Spotsylvania County resident Michael Aubrecht, author of several books on Civil War history, has arranged interviews, done research and guided Ross and his team to evocative sites for shooting.

What the South Carolina sergeant did--leaping the Confederate defenses, under fire, to carry water to wounded and dying Union soldiers--profoundly impresses both men.

Ross, who wrote a screenplay for a different, earlier treatment of Kirkland's story, said he wants to give the film's battle scenes a nitty-gritty, you-are-there feeling reminiscent of "Saving Private Ryan" or HBO's "Band of Brothers."

"That a man would risk his life to aid his enemy, the very men that he and his comrades had been busy killing only hours before, is just amazing," Aubrecht said. "But it's true."

Kirkland, 19, was a combat veteran of First Manassas, Savage Station, Maryland Heights and Antietam. At Fredericksburg on Dec. 13, 1862, he and his comrades in the 2nd South Carolina Regiment assembled behind the stone wall below Marye's Heights and helped slaughter the Union attackers.

But that freezing night and the next morning, the cries of Union wounded left on the killing field haunted many who heard them, including Kirkland.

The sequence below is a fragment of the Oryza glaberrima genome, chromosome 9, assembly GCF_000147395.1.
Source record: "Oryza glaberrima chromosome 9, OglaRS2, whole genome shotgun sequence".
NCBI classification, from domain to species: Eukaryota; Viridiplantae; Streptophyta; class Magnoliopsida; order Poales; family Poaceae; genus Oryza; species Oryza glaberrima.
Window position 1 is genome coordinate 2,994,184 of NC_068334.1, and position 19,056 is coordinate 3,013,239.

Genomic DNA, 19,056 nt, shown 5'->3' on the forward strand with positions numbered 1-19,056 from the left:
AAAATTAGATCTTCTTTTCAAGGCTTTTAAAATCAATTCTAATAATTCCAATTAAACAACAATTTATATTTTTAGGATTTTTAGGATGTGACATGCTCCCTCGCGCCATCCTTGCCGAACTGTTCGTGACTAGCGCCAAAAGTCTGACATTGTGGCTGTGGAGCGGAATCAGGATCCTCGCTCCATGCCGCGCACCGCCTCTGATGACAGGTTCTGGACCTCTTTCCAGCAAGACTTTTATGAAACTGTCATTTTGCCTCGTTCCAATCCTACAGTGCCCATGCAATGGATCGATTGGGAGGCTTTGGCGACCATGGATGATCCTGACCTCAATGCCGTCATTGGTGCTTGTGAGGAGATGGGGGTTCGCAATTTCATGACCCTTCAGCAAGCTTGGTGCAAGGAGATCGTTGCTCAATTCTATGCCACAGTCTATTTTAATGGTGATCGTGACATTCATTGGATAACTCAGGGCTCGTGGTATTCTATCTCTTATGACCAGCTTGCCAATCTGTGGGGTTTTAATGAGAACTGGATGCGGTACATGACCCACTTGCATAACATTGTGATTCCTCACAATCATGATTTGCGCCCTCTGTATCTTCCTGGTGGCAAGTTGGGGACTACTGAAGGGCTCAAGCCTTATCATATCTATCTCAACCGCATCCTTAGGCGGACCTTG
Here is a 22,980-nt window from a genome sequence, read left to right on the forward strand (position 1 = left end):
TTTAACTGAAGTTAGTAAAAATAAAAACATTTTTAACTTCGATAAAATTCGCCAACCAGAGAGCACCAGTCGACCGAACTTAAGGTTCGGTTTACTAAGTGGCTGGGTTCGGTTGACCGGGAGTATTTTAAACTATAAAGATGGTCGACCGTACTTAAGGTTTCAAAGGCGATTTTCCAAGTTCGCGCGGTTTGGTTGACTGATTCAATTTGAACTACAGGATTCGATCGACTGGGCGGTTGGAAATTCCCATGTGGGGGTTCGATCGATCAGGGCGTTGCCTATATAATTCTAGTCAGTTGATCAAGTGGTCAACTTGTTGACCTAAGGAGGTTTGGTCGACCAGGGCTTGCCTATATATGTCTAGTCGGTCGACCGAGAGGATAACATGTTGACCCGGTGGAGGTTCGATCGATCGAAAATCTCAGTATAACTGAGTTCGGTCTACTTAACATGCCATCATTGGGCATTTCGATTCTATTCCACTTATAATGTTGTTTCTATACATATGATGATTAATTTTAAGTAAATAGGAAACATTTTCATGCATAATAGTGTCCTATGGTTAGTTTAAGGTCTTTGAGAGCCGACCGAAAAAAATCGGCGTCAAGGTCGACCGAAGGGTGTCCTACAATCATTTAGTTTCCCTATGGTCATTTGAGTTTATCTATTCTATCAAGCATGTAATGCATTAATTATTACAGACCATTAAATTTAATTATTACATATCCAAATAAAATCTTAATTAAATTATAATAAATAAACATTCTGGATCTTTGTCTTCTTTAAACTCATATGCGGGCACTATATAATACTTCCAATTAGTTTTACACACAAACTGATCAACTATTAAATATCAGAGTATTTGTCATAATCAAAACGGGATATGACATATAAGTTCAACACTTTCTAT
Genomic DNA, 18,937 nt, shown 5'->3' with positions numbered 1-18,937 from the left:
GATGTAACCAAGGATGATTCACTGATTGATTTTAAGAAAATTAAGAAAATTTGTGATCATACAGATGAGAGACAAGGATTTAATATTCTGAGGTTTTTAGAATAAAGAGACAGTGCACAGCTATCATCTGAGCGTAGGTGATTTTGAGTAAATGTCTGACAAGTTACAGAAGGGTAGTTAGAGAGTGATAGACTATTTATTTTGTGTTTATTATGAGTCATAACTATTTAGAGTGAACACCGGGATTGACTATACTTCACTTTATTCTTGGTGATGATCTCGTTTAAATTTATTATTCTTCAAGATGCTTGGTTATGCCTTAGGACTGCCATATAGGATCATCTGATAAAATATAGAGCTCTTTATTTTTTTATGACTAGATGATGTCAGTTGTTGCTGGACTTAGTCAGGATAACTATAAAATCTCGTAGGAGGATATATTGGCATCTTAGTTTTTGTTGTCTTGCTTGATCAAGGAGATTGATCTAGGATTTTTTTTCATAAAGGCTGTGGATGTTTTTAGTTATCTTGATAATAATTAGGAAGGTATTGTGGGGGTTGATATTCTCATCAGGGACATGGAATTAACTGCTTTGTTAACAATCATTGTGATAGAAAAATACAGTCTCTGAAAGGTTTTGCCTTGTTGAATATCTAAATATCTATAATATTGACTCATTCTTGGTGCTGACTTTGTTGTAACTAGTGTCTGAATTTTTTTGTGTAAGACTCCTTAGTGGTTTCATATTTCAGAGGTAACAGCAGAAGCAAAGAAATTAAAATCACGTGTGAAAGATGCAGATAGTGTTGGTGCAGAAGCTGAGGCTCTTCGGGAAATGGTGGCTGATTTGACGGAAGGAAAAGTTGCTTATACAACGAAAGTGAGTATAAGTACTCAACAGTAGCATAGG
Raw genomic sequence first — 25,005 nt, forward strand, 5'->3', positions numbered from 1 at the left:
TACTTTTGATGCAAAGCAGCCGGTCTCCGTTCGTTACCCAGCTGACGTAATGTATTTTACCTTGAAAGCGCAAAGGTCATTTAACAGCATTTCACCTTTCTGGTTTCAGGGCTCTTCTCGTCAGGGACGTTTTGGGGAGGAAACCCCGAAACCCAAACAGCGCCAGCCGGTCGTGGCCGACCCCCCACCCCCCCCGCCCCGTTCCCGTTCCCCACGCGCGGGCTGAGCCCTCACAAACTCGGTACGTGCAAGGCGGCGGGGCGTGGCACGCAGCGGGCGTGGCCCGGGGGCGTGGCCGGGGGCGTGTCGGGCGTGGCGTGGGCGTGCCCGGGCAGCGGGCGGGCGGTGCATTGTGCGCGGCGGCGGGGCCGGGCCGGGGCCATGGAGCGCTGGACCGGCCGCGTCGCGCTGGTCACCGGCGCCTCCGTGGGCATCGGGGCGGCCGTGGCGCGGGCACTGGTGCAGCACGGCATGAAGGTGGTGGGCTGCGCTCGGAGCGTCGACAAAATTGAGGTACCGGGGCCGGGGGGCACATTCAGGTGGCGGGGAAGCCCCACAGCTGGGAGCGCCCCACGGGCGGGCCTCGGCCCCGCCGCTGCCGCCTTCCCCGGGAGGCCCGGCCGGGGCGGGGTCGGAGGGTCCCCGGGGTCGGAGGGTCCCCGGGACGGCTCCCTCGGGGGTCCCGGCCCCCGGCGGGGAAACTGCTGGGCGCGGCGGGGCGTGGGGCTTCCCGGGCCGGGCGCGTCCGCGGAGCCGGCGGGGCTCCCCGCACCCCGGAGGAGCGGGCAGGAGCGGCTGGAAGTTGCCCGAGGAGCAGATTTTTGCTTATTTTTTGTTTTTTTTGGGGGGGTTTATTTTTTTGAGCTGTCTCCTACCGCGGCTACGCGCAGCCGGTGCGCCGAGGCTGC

On the 14th, he got permission to cross the wall, under fire, and brought water and warming blankets to the Yankees. Union riflemen ceased firing as he moved from soldier to soldier for nearly two hours.

Kirkland, who went on to fight at Chancellorsville and Gettysburg, was killed in the Battle of Chickamauga on Sept. 20, 1863.

Today, the bronze-and-granite memorial to him here is the largest monument on any of the area battlefields. To many visitors, it may be as recognizable a feature of Fredericksburg as the Sunken Road or stone wall.

Sculpted by Felix de Weldon, the artist who crafted the Iwo Jima Memorial in Washington, the monument was unveiled in 1965 during the Civil War Centennial.

"Kirkland is almost a brand for Fredericksburg. This monument is essentially the identifying, universal symbol of the battlefield," Aubrecht said, standing near de Weldon's statue.

Scenes were shot at Marye's Heights, the Sunken Road and the Innis House on the Fredericksburg battlefield, Prospect Hill and the National Civil War Life Museum in Spotsylvania County, and Chatham in Stafford County.

Since the National Park Service generally bars live-fire re-enactments at its sites, Spotsylvania landowner Marie Johnson made her property available for filming of a dramatic re-creation of Kirkland's actions at Fredericksburg, Aubrecht said.